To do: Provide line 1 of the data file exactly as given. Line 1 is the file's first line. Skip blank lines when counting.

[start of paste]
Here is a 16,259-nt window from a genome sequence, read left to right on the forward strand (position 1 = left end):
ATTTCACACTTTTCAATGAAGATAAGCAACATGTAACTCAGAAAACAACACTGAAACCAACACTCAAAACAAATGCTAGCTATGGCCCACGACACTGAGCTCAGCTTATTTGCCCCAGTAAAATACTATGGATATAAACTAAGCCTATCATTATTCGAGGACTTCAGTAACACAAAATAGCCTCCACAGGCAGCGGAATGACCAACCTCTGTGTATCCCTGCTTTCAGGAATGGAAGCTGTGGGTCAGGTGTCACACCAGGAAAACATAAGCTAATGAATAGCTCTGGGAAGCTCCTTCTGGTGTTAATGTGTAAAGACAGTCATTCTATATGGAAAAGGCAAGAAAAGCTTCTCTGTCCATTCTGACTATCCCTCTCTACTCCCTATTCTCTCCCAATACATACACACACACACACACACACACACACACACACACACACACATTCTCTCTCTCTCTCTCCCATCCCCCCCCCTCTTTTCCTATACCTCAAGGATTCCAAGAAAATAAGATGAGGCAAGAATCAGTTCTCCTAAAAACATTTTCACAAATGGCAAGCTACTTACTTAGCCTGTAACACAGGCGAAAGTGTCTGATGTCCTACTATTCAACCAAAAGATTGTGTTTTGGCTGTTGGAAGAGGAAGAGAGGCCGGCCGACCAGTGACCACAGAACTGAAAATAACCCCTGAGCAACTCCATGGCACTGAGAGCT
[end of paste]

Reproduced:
Here is a 16,259-nt window from a genome sequence, read left to right on the forward strand (position 1 = left end):